And most importantly, keep a good attitude and  have fun! 😀

 

@enigma0x3

4 thoughts on “10 Tips for Aspiring Security Professionals

  1. Know this, You are already doing more than most security “professionals”. Individuals who use applications rather than understand how they work or even care about what goes into writing/creating them.

  2. Hey,
    This was an inspiring post. Packed with passion coming from a 22yr old. Reminds me of the days when I was 22.
    So first, I really appreciate this post.

    Second,
    So, If i were to start gathering information and get into infosec, where would you recommend I start from.
    To give you a fair idea, I have an IT background. After school I quickly jumped into Soc-Media marketing & sales, a headless approach to pursue a career into soc-media & app distribution, and pitching (marketing & sales).
    Since a few months, Im starting to hate soc-media. Its pretty much getting on to me, for reasons – im dis-interested in peopels life’s and promoting cr@p.. lol. I dont care if it generates likes or f@rts. Im bored.

    Also an instance of a colleague’s android device gettting compromised got me intrigued about security related approach to that vastly super-saturated soc-media industry. So, since these few months Ive gathered information, to use and operate Kali and MSF. However, Like you mentioned, like most people Im stuck, with just using and toying with tools. I believe at this point I need to understand how things work, perhaps create things (seems far fetched right)

    Illustrating my present scenario, I did stumble upon your Macro-Vbs generator, 3 days ago. and Did manage to create that vbs project workbook. however, the moment its created, its detected by my outdated av on windows 8.1 running in a vbox.
    So I realised, I need to encode it.. but since 3 days im struggling to get my hands on a script to encod/dcode a vbs using bs64/ancii (anything), which does not break the code and automates the pshell execution. it also happens to be a challenge, a point to prove a project
    (yes, since I left school Ive even forgotten abt these concepts)..
    So how do i get this to work?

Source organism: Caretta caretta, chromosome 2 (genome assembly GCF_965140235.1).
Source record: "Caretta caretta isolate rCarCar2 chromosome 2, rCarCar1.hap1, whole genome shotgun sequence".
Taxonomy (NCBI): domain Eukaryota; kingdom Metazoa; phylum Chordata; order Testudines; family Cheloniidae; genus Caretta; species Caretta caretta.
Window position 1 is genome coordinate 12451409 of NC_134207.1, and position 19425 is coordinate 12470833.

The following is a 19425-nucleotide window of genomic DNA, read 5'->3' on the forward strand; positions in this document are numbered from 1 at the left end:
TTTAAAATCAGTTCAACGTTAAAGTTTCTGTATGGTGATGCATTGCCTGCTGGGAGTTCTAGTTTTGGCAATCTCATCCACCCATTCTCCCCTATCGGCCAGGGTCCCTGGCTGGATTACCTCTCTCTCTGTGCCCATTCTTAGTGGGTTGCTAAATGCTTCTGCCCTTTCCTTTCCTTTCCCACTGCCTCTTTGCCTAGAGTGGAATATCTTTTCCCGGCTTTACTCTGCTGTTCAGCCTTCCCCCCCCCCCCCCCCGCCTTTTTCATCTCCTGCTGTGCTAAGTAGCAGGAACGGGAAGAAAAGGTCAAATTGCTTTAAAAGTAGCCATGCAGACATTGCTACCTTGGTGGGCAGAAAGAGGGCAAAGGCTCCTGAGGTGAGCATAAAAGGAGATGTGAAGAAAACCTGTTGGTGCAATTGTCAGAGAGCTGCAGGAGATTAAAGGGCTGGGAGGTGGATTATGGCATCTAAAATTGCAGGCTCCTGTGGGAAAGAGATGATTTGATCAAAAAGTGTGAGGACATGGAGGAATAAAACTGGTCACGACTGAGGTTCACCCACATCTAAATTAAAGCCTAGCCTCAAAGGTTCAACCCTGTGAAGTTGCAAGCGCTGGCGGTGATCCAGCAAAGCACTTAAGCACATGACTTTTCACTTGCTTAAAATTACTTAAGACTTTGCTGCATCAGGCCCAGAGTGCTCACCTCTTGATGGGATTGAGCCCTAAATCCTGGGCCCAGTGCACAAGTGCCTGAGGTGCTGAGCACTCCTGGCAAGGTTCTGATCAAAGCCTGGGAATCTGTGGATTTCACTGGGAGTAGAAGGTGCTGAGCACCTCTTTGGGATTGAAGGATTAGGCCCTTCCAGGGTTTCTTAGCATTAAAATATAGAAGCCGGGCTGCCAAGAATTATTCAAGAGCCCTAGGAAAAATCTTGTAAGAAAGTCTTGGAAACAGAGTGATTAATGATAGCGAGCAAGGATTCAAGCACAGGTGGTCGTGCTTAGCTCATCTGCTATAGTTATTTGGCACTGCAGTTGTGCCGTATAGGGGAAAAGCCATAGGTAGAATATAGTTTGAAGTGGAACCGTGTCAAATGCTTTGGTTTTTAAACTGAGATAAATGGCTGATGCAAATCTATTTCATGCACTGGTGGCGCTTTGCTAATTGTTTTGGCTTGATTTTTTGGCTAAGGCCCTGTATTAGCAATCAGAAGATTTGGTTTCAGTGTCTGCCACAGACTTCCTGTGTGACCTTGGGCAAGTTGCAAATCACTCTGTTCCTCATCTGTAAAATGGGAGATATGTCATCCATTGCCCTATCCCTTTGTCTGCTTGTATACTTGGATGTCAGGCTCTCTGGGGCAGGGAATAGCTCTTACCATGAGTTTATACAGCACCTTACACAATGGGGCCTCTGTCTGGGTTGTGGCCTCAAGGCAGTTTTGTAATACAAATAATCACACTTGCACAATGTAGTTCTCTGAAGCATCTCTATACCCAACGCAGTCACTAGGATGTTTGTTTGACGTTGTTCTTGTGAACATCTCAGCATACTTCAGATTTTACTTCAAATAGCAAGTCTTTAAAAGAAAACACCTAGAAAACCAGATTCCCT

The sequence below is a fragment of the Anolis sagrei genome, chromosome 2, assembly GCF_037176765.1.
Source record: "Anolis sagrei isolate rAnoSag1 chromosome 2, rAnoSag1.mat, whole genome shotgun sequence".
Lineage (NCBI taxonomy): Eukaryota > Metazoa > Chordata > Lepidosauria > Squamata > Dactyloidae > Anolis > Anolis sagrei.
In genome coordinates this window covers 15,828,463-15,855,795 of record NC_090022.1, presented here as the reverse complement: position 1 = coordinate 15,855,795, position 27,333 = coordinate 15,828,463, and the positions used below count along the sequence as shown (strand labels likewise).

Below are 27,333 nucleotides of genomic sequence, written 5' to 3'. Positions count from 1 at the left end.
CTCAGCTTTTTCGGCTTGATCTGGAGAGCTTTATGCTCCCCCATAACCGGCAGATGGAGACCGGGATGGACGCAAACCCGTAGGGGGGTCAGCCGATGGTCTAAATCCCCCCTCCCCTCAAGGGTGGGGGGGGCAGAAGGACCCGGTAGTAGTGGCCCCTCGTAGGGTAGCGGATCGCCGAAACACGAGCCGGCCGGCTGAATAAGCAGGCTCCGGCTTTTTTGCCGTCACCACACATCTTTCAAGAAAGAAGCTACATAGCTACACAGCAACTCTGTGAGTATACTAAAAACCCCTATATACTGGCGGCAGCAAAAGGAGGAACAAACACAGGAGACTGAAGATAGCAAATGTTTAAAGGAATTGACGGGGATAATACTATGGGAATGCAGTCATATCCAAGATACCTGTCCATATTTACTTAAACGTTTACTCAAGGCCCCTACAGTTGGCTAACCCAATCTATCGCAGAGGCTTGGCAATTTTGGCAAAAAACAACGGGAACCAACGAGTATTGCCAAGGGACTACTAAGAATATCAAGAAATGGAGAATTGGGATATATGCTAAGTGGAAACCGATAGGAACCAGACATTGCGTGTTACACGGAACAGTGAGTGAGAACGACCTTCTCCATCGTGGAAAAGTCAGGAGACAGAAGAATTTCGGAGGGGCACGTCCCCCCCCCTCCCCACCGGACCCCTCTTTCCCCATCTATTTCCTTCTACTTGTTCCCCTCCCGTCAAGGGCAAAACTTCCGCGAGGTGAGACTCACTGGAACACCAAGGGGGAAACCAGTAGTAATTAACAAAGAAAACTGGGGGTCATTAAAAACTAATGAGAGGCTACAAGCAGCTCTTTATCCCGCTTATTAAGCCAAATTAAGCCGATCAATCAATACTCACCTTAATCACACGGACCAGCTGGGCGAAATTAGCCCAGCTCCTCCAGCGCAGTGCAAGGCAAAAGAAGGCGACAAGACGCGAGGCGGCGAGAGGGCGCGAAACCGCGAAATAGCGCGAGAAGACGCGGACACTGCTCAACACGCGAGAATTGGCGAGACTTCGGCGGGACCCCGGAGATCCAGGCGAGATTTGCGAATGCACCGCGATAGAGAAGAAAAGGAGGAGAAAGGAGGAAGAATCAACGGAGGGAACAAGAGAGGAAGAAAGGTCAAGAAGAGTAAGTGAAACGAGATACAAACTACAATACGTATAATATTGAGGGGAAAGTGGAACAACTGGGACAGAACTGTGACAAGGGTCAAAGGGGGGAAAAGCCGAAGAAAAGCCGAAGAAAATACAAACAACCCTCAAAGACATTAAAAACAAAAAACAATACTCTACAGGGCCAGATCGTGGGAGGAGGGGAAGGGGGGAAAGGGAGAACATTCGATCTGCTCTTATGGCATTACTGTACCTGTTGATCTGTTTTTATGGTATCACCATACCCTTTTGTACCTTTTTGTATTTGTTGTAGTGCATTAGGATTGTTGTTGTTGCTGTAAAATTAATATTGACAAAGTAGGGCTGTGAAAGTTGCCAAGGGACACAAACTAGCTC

and above all, where do dive in? What do i begin learning now?
    im in the process of charting down a 10 step approach to (learning enough, just to enter this industry)

    So far, i have a) figured to use kali + some tools b) have set up virtual lab with laptops and bunch of phones and tabs c) figured stuff about setting up networks d) fig’d concepts of using tools like msf, veil etc, e) in the process of figuring out post-exp f) reporting and stuff

    what next ?

    So far, Ive thoroughly enjoyed your blog. good stuff. keep it goin !

    (Im aware its a long post, its 4am, and im outta coffee..)

    • Hey!
      First off, thanks for reading…i’m glad you have found it useful!

      Moving into infosec can be a challenge, especially when moving from another career field. Challenging as it may be, it is definitely doable. Being successful will require a ton of passion and time. It sounds like you are doing it 100% right. The most you can do is jump in the deep. The more you immerse yourself into different topics, the easier things get. As long as you retain a mentality of always learning, you will have no problems what so ever.

      As far as the vbs file getting nabbed my AV, there are a few ways to obfuscate it. The art of AV evasion is mostly trial and error…you change aspects of the file & test it until it works and AV doesn’t grab it. Another way to get around it is to modify whatever payload you want to use and adapt it to powershell. The more you remain in memory and off disk, the less chance you will have of getting nabbed by AV.

      If you have the time and funds, I would highly recommend taking Offensive Security’s OSCP course. This course teaches the basics of pentesting and it takes an approach of teaching people who have limited experience/knowledge in the field. It also provides you a wealthy lab range with many vulnerable boxes. Setting up a lab and playing in it is useful at first, but it is hard to learn more advanced concepts in an environment you have extensive knowledge of. The OSCP labs will provide a nice range (that you come in with no knowledge of) and let you hack away at it.

      I would also maybe dig a bit into scripting (powershell,vbs,python,bash, etc). The best advice I can give is to love what you do, do it often and act as a sponge. Learn as much as you can and never, ever stop learning.

      If the OSCP is a bit far fetched (I would do it as long as you are able to pay for it), you can download some vulnerable vms from vulnhub.com. That site will give you vulnerable VMs that you can hack at.

      If you have questions or need advice, you can reach out to me directly by shooting me an email at:
      enigma0x3(at)gmail(dot)com.

      Cheers!